Investors Advise Insurers to Quicken Adoption of New Insurance Accounting Rules 

Insurance companies need to get on with implementing the IASB’s new accounting rules for insurance contracts, according to remarks by an IASB member. Investors have reported that because they have been unable to analyze the insurance sector on a fundamental basis, some generalists have decided not to invest in it at all, IASB member Nick Anderson said on November 21 during an IFRS Foundation podcast about the rules. “There are different costs [but] there’s a cost to the economy and to the community by not having this level playing field,” said Anderson. “I think again it reflects the view by not going to invest in the sector, that’s a cost in capital impact,” he said. In May 2017, the IASB issued International Financial Reporting Standard (IFRS) 17, Insurance Contracts, which introduces fundamental changes that involves significant operational costs, including system development costs. In June, the board issued an exposure document to make targeted amendments to IFRS 17, including to defer the mandatory effective date by one year for annual periods beginning on or after January 1, 2022. IASB member Darrel Scott, in the November 21 podcast, said the feedback the board received overall has provided it with a solid foundation to move ahead what it proposed. “We’re aware that people are in the process of doing implementation, the work is ongoing as we sit in our meetings and speak,” said Scott. “That means the sooner we can give certainty about the process forward, the more useful it’s going to be for those implementation processes.”


Rules for Booking Cloud Implementation Costs Could Pose Challenges

Companies focused on adopting leases, credit loss and other major accounting standards also need to remember the new cloud computing implementation rules that take effect in weeks, because those provisions could prove tricky, according to a statement from Deloitte. The guidance requires companies to determine whether to defer or capitalize implementation costs incurred in a cloud computing arrangement that is a service contract. “There are a few things that makes this a little more challenging—one is that there are various stages of an implementation in a cloud arrangement, and some of those stages will meet these capitalization criteria and others would be expensed,” Sean Torr, Deloitte’s Risk and Financial Advisory managing director, said. “So, look into the details of where those aspects lie,” he said. The new rules align the framework for deferring implementation costs associated with a cloud computing arrangement with what companies have been applying for on-premise implementation. “There’s been so much focus on revenue, leasing, and CECL [current expected credit losses] that this might not be something that companies are focused on,” Chris Chiriatti, managing director at Deloitte & Touche LLP, said. “But any company that’s actively deploying into the cloud or thinking about moving to the cloud needs to understand what the new accounting rules require them to do with regard to cost deferral for their implementation,” he said.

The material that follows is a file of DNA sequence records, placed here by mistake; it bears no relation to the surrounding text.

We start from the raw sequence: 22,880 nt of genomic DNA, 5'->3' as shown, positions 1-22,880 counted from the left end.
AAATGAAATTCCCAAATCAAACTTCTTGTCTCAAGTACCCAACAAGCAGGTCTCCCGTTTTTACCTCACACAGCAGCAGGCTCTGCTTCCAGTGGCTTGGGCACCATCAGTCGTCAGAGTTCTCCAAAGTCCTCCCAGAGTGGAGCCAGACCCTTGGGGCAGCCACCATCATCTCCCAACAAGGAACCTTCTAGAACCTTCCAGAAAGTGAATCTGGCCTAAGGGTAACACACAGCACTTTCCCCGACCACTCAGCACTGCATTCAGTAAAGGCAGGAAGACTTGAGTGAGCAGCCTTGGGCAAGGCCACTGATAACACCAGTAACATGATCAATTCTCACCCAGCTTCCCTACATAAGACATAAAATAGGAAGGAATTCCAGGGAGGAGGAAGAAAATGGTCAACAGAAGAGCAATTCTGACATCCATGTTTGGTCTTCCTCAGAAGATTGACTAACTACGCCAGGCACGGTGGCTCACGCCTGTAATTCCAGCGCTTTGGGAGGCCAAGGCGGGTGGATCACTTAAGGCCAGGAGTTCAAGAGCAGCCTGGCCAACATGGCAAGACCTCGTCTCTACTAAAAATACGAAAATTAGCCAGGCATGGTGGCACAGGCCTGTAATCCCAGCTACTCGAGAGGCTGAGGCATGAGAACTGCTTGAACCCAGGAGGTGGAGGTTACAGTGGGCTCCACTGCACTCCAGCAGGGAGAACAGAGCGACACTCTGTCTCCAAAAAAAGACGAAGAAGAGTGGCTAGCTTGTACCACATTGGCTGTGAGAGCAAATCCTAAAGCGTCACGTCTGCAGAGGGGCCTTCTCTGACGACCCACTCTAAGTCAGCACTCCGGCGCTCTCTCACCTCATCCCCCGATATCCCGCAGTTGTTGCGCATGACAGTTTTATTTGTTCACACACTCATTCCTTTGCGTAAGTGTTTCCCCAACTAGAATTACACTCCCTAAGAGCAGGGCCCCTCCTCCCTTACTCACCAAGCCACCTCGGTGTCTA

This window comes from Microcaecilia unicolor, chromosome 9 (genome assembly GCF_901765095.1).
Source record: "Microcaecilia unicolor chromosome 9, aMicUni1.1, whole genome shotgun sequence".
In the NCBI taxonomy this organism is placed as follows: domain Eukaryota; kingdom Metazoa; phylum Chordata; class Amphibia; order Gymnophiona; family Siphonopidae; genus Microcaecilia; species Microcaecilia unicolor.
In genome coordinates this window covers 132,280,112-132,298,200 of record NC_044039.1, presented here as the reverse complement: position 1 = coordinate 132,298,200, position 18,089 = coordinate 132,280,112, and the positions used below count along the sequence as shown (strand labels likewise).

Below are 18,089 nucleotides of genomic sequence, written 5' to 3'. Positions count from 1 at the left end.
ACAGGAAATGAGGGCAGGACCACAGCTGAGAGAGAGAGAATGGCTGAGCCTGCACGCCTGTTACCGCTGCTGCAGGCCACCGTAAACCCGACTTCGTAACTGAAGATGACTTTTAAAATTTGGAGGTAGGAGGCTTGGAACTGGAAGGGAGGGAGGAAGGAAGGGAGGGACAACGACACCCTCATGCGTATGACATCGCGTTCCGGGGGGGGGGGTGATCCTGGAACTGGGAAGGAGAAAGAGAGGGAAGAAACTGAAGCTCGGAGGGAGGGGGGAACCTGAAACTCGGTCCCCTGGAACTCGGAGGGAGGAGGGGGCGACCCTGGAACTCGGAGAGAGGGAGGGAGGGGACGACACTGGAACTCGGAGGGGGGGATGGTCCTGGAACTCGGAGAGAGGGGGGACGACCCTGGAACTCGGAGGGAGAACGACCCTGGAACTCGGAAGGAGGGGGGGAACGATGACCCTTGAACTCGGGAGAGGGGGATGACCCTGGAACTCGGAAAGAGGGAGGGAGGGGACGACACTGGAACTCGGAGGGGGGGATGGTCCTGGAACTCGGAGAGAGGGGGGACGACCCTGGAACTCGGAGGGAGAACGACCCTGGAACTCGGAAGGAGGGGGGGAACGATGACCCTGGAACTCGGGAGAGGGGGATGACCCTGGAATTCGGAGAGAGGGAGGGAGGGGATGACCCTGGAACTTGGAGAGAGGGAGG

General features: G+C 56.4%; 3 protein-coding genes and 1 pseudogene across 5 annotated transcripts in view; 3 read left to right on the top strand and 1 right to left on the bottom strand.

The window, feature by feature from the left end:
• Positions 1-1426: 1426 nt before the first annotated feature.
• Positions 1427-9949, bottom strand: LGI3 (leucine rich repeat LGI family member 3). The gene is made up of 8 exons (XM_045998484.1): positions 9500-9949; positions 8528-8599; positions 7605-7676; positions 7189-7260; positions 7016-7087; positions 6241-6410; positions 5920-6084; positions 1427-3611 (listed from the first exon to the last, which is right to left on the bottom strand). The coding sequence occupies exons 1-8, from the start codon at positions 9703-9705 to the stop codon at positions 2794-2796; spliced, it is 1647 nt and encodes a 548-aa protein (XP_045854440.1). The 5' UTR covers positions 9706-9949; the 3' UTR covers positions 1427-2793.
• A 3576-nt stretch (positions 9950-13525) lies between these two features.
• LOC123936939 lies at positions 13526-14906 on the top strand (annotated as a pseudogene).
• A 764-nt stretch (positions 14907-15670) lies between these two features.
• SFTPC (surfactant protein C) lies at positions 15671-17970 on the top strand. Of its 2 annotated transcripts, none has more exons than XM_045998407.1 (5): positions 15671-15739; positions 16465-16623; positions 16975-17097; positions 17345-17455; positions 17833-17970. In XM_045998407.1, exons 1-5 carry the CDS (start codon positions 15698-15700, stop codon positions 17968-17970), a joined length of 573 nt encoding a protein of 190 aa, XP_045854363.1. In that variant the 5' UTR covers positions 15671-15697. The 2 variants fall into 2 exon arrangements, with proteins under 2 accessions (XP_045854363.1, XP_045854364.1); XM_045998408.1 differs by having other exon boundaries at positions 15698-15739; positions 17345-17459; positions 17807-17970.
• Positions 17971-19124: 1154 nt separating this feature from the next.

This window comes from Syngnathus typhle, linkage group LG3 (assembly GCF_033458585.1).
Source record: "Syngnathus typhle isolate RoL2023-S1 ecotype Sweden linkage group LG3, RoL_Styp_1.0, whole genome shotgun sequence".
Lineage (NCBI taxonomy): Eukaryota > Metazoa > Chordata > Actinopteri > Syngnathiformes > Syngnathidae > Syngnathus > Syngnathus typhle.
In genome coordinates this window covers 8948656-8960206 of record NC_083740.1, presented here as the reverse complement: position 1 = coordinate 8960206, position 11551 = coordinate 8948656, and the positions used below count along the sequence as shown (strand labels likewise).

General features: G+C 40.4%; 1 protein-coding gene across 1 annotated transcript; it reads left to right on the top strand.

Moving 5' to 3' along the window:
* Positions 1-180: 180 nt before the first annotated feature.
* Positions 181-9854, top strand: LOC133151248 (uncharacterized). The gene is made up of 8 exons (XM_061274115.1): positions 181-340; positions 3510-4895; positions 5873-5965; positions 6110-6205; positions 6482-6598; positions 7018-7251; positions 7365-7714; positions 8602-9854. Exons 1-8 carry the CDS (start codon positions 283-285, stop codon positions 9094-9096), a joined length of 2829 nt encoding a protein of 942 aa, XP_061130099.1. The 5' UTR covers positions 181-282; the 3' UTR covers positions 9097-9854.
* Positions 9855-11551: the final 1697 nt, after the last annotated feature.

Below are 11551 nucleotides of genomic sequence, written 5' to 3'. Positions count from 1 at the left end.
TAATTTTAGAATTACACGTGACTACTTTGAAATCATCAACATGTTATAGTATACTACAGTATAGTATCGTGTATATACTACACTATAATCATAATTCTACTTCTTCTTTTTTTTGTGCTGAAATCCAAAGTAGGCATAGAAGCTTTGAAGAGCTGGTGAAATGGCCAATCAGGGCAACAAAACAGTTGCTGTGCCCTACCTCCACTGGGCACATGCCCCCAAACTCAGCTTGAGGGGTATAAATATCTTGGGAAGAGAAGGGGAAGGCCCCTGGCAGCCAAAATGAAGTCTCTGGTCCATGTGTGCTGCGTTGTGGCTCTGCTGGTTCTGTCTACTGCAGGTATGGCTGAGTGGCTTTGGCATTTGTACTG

FASB Names Six New Members to its Nonprofit Advisory Panel.

FASB announced it has appointed six new members to its Not-for-Profit Advisory Committee (NAC), the body that provides input on financial reporting matters affecting nonprofit organizations. These new members will take up their seats January 1, 2020, replacing six whose terms expire at year-end. The incoming NAC members will “add significantly to the richness and diversity of perspectives that have characterized the NAC since its inception in 2010,” FASB Chairman Russell Golden said in a statement. “We look forward to welcoming them to their new roles.”

The incoming members are:

  • Jennifer Deger, director of finance and global controller, the Bill & Melinda Gates Foundation;
  • Dennis Gephardt, vice president–senior credit officer, Moody’s Investors Service;
  • Melisa Galasso, owner, Galasso Learning Solutions, and director, Cherry Bekaert LLP;
  • Andrea Wright, partner and not-for-profit practice lead, Johnson Lambert LLP;
  • Kevin Carey, chief financial officer, Young Adult Institute Inc. (YAI);
  • Barbara Potts, system vice president–finance, SSM Health.

They will replace six members whose terms expire on December 31, 2019: Alice Antonelli, Cathy Clarke, Jim Croft, Michael Forster, Andrew Prather, and Amy Robinson. “We deeply appreciate the expert insights they each brought to NAC discussions about topics of importance to the not-for-profit sector,” Golden said.